However, SafePal seems to be quite lagging behind when it comes to updates and customer support. It can be a major turnoff for people who prefer not to use devices manufactured in China.


With the ongoing controversies regarding Ledger, KeepKey is another alternative that crypto heads are switching to. Before being taken over by ShapeShift, KeeKey was in the same line as Ledger and Trezor. This could be a reason why people are now choosing it as an alternative. With a minimalistic design and simple interface, Keepkey has established its name as a beginner-friendly cold wallet. Despite its limitations with the range of coin support, we might see a significant rise in the popularity of KeepKey following the recent brawl over Ledger.


Ledger’s recovery feature has compelled them to release the fact that the seed phrase is able to leave the hardware devices. The questionable abilities of these cold wallet companies are pushing users to look for alternatives that might be safer. That’s where Keystone comes into the scenario. Having security features similar to most cold wallets, keystone offers an air-gapped QR code system for secure transactions. This makes sure your device does not have to be connected physically to another device that might have its security compromised.

The main concern Ledger users had was regarding its firmware being able to export the seed to third-party locations. This concern is somewhat acknowledged by Keystone’s open-source secure element firmware, allowing users to verify the key generation and storage.

Meme about open source


The whole mess about cold wallets started when Ledger’s behavior confirmed to users that the seed phrases have the ability to leave their cold wallets. To further aggravate the issue, Ledger’s response to users leaving for other cold wallets confirmed that the firmware of the wallets can always be maliciously modified to extract the seed phrase. Amidst this clout of uncertainty, Tangem wallets might be the best possible option left.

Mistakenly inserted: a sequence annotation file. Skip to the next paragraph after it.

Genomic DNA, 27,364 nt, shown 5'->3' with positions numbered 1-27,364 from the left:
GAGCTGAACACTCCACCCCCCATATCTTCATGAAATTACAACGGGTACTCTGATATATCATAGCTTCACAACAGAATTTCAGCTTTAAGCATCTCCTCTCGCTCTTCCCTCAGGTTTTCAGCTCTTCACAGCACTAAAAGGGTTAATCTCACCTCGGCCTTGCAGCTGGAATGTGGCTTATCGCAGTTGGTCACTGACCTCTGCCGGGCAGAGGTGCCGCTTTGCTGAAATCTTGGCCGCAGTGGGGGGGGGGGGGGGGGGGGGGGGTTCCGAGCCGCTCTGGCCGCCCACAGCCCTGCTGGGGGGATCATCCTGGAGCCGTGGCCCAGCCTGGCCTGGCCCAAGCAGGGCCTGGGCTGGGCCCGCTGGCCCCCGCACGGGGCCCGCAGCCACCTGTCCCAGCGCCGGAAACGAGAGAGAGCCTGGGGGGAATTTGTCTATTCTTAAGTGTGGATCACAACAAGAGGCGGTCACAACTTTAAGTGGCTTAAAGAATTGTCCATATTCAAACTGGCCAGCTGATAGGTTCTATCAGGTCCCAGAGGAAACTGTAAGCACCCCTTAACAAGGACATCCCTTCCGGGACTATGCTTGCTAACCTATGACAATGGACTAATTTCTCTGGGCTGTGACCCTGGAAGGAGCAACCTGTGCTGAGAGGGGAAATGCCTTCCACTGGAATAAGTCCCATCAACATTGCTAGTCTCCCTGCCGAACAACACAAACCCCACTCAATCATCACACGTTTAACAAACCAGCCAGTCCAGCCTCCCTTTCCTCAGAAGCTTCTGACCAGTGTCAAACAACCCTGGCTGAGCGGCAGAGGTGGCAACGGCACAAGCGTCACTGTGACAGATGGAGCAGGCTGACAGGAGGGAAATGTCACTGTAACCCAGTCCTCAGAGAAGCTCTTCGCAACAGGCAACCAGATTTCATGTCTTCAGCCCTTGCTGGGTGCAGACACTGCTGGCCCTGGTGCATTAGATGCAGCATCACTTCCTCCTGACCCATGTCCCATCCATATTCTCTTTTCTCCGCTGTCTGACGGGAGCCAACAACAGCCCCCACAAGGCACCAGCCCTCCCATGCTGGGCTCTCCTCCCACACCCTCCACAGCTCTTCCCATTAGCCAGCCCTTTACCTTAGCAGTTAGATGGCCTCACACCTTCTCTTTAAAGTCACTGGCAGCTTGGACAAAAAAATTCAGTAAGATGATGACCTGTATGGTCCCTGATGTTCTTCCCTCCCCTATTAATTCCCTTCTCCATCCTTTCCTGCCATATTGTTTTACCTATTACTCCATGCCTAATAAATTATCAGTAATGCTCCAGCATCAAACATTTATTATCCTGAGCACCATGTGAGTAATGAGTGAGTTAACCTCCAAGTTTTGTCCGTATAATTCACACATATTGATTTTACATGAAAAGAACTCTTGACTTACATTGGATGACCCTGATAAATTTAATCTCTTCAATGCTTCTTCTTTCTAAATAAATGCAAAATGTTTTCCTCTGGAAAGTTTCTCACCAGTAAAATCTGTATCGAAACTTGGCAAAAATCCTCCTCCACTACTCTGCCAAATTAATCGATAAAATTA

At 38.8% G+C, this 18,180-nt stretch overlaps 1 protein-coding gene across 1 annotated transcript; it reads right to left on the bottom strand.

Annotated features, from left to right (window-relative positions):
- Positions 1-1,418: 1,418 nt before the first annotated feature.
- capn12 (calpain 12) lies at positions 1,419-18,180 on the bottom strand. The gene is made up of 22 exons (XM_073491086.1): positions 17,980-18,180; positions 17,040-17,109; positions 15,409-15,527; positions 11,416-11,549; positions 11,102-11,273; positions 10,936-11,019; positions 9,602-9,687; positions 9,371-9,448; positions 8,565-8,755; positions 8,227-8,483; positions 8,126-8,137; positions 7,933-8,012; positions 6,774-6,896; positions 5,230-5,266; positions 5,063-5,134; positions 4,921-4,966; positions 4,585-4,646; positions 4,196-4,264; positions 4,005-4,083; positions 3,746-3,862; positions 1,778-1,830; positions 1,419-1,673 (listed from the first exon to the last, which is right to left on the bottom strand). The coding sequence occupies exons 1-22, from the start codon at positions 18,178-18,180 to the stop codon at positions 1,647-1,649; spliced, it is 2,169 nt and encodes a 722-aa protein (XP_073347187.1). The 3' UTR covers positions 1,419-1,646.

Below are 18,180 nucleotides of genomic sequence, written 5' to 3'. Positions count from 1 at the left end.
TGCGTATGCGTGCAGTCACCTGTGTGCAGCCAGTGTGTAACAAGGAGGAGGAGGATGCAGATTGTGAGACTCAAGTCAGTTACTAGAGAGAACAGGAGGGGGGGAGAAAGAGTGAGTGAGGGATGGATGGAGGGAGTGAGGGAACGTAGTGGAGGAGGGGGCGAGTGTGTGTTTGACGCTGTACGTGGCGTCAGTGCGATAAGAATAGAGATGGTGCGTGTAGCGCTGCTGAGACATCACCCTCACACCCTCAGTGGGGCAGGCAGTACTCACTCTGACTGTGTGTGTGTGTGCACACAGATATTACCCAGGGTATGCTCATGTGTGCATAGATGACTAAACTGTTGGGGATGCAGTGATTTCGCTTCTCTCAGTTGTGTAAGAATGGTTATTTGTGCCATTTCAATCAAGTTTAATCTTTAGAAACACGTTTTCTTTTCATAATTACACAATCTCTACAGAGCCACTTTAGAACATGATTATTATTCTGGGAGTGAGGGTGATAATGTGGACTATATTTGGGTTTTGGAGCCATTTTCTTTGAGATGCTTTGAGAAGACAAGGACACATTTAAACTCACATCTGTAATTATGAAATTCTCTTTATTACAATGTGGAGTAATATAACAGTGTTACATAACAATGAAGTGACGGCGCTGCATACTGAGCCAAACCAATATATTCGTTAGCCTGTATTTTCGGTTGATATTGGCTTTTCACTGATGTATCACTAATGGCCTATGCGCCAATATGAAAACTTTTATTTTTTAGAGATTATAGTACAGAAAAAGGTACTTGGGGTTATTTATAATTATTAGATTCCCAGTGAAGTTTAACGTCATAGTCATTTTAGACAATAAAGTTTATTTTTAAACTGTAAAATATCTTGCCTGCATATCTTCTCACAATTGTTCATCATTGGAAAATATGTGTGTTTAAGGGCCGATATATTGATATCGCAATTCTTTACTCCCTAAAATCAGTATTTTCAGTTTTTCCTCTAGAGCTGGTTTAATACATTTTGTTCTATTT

With all the security features of a traditional cold wallet, Tangem wallets offer more by eliminating the risk of mishandling the recovery seed. Instead of a seed phrase, the wallet’s backup system solely relies on having multiple hardware cards. The users can set multiple wallets as a backup system.

Besides that, the wallet’s simplicity of operation, lack of reliance on battery, and uninterrupted access to the funds make it a super convenient option.


Choosing cold wallets has always been of immense importance in the crypto-verse. But the recent debate over Ledger’s firmware update is expected to cause some significant changes in the system. The lesson to be learned through this is you can never be enough educated or assured about the security of your digital assets. Since the field is still blooming and there’s a lot to come, it is always worth keeping your eyes open and doing your own research. The security and full custody of digital assets is still a veiled area to be discovered.